Image via WikipediaI avoid processed foods wherever possible and I’m a mildly obsessive packaging reader. I'm a bit of a foodie, have relatively good 'food knowledge' and am very aware of additives and ingredients used in food processing. I won’t buy foods that contain gunk like high fructose corn syrup, palm oil and modified starch and I’ll avoid dextrose, artificial sweeteners and the like. In fact, I'll buy raw ingredients wherever possible. And I have always had a mild aversion to American food products because of the increasing prevalence of GMOs and hormones in the US food supply.
So I was mildly surprised to find out a whole load of scary stuff about food that I didn't know.
For instance, I didn’t know that industrialised food production in the US has reached the level where there are now just thirteen abattoirs in the entire USA. Yes, thirteen. You can only begin to imagine the scale of them. Or that practices such as feeding cheap corn to cattle lie behind the massive growth in E. Coli infection (73,000 Americans get sick every year from E. Coli) throughout the American food chain – all the way down to greens such as spinach.
A good European boy, I’m strongly opposed to Genetically Modified Organisms (GMOs) in my food, but I didn’t know that over 80% of all soybean production in the USA is now derived from genetically modified seeds from Monsanto – one genetic modification being to make the seed resistant to a herbicide used on soybean plants that is sold by, wait for it, Monsanto.
And I didn’t know that 1 in 3 Americans born after 2000 will suffer from early onset diabetes – attributed to the amazing prevalence of highly processed sugars in the national diet.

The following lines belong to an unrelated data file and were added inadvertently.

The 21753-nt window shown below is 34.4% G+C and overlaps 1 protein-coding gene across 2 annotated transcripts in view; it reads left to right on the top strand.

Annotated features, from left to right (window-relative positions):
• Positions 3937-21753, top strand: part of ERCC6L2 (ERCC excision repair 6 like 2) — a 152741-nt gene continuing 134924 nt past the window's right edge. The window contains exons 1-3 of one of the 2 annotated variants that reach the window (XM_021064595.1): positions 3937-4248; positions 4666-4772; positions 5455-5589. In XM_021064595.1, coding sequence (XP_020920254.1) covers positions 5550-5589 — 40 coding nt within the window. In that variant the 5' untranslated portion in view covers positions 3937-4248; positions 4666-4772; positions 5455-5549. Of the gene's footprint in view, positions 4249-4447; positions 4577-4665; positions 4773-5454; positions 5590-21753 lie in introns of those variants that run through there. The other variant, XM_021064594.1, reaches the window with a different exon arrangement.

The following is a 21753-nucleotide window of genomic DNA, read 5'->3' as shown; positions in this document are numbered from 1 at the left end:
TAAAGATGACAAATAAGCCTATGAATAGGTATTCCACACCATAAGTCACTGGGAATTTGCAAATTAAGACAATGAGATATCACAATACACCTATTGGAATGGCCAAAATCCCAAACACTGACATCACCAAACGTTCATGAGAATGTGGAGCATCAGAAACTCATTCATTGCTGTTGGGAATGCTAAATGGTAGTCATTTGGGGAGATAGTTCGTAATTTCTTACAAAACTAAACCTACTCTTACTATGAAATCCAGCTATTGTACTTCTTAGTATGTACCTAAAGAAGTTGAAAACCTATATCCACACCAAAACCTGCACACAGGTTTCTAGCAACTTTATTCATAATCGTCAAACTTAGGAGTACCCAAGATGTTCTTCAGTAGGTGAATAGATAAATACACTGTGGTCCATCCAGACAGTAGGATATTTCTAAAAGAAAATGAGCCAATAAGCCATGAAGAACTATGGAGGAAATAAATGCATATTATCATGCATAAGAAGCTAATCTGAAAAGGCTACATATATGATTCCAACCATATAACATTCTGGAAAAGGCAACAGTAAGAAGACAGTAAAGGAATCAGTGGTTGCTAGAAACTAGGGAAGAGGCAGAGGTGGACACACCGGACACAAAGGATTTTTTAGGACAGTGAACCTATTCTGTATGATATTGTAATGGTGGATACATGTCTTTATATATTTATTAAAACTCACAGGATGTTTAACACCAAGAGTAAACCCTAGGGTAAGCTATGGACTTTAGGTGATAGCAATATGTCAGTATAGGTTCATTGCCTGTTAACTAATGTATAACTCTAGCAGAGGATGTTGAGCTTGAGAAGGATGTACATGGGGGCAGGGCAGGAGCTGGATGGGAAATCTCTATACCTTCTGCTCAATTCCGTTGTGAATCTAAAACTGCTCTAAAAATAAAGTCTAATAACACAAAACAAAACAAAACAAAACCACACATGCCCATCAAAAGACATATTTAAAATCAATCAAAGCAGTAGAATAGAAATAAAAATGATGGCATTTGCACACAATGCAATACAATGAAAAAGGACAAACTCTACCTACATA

These facts come to you courtesy of Robert Kenner’s thought provoking documentary Food, Inc. I watched it on the flight back from the UK and I would recommend it as required viewing for anyone considering buying any American food product. The film is all the more scary for its reasonable and balanced tone and for the cheap shots it doesn’t take.
It’s possible that at least part of the film’s reasonable tone is down to the fact that you can be held liable in at least two US states (Texas and Colorado) for making false or disparaging remarks about food.
Food defamation. Seriously.
In fact, this very law is referred to in the film when one of its interviewees, food safety advocate Barbara Kowalyck, gets cautious about commenting – the Oprah beefburger lawsuit is trotted out to show how a single comment about beef on TV turned into a multi-million dollar suit. The Oprah suit is, however, just one of many that have been lodged by representatives of US agro-industry against food producers, campaigners and others in a concerted effort to ensure that people learn as little as possible about the way that food has been industrialised in America.
By the way, here are some common processed food additives that are made out of good old cheap American corn, over 60% of which is apparently grown from genetically modified seeds today:
Cellulose, Xylitol, Maltodextrin, Ethylene, Gluten, Fibersol-2, Citrus Cloud Emulsion, Inosital, Fructose, Calcium Stearate, Saccharin, Sucrose, Sorbital, High Fructose Corn Syrup, Citric Acid, Di-glycerides, Semolina, Sorbic Acid, Alpha Tocopherol, Ethyl Lactate, Polydextrose, Xantham Gum, White Vinegar, Ethel Acetate, Fumaric Acid, Ascorbic Acid, Baking Powder, Zein, Vanilla Extract, Margarine, and Starch.
BTW, as we're talking about rubbish in your food, here's what they put in Pringles, here's what they put in Aquafina water and here's some stuff that'll put you off eating foods with palm oil in them.